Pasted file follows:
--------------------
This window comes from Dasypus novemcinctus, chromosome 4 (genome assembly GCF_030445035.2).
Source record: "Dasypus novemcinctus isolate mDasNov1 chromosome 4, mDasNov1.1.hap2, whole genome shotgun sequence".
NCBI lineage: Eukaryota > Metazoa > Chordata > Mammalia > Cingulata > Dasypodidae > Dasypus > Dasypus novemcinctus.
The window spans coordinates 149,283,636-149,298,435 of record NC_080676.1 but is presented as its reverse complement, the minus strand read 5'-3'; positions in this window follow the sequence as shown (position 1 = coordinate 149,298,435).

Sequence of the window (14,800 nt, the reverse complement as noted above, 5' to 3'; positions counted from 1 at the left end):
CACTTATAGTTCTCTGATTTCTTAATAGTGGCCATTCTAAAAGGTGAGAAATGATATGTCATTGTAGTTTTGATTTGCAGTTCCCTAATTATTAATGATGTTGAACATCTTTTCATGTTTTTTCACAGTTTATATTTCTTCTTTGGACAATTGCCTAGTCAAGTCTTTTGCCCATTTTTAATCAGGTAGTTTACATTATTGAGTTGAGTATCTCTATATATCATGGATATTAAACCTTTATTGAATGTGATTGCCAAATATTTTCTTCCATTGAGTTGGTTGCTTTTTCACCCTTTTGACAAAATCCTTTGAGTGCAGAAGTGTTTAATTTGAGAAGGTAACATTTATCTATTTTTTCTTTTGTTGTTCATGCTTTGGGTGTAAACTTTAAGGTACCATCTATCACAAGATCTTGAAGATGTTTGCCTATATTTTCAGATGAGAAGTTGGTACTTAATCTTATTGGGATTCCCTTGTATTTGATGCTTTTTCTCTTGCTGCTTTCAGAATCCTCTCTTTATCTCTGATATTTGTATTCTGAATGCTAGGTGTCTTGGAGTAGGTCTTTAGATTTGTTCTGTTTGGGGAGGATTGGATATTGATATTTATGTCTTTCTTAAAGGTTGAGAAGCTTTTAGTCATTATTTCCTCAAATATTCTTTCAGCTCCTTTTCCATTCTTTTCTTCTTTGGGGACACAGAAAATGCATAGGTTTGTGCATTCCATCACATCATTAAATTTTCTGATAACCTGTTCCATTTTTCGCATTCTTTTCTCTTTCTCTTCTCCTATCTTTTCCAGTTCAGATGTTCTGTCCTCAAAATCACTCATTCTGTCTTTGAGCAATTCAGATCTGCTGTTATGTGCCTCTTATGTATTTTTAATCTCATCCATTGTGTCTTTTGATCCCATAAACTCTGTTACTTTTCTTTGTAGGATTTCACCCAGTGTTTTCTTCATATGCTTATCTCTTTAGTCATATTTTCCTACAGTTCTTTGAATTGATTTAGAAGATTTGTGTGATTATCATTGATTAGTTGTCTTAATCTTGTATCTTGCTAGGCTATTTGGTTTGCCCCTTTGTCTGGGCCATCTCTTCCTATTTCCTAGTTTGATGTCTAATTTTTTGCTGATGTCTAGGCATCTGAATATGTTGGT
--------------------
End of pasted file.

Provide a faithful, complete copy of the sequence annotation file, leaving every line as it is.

This window comes from Dasypus novemcinctus, chromosome 4 (genome assembly GCF_030445035.2).
Source record: "Dasypus novemcinctus isolate mDasNov1 chromosome 4, mDasNov1.1.hap2, whole genome shotgun sequence".
NCBI lineage: Eukaryota > Metazoa > Chordata > Mammalia > Cingulata > Dasypodidae > Dasypus > Dasypus novemcinctus.
The window spans coordinates 149,283,636-149,298,435 of record NC_080676.1 but is presented as its reverse complement, the minus strand read 5'-3'; positions in this window follow the sequence as shown (position 1 = coordinate 149,298,435).

Sequence of the window (14,800 nt, the reverse complement as noted above, 5' to 3'; positions counted from 1 at the left end):
CACTTATAGTTCTCTGATTTCTTAATAGTGGCCATTCTAAAAGGTGAGAAATGATATGTCATTGTAGTTTTGATTTGCAGTTCCCTAATTATTAATGATGTTGAACATCTTTTCATGTTTTTTCACAGTTTATATTTCTTCTTTGGACAATTGCCTAGTCAAGTCTTTTGCCCATTTTTAATCAGGTAGTTTACATTATTGAGTTGAGTATCTCTATATATCATGGATATTAAACCTTTATTGAATGTGATTGCCAAATATTTTCTTCCATTGAGTTGGTTGCTTTTTCACCCTTTTGACAAAATCCTTTGAGTGCAGAAGTGTTTAATTTGAGAAGGTAACATTTATCTATTTTTTCTTTTGTTGTTCATGCTTTGGGTGTAAACTTTAAGGTACCATCTATCACAAGATCTTGAAGATGTTTGCCTATATTTTCAGATGAGAAGTTGGTACTTAATCTTATTGGGATTCCCTTGTATTTGATGCTTTTTCTCTTGCTGCTTTCAGAATCCTCTCTTTATCTCTGATATTTGTATTCTGAATGCTAGGTGTCTTGGAGTAGGTCTTTAGATTTGTTCTGTTTGGGGAGGATTGGATATTGATATTTATGTCTTTCTTAAAGGTTGAGAAGCTTTTAGTCATTATTTCCTCAAATATTCTTTCAGCTCCTTTTCCATTCTTTTCTTCTTTGGGGACACAGAAAATGCATAGGTTTGTGCATTCCATCACATCATTAAATTTTCTGATAACCTGTTCCATTTTTCGCATTCTTTTCTCTTTCTCTTCTCCTATCTTTTCCAGTTCAGATGTTCTGTCCTCAAAATCACTCATTCTGTCTTTGAGCAATTCAGATCTGCTGTTATGTGCCTCTTATGTATTTTTAATCTCATCCATTGTGTCTTTTGATCCCATAAACTCTGTTACTTTTCTTTGTAGGATTTCACCCAGTGTTTTCTTCATATGCTTATCTCTTTAGTCATATTTTCCTACAGTTCTTTGAATTGATTTAGAAGATTTGTGTGATTATCATTGATTAGTTGTCTTAATCTTGTATCTTGCTAGGCTATTTGGTTTGCCCCTTTGTCTGGGCCATCTCTTCCTATTTCCTAGTTTGATGTCTAATTTTTTGCTGATGTCTAGGCATCTGAATATGTTGGT